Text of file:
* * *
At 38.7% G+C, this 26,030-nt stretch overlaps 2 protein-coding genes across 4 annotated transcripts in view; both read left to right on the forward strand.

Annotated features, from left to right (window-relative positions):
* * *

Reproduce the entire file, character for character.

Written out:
At 38.7% G+C, this 26,030-nt stretch overlaps 2 protein-coding genes across 4 annotated transcripts in view; both read left to right on the forward strand.

Annotated features, from left to right (window-relative positions):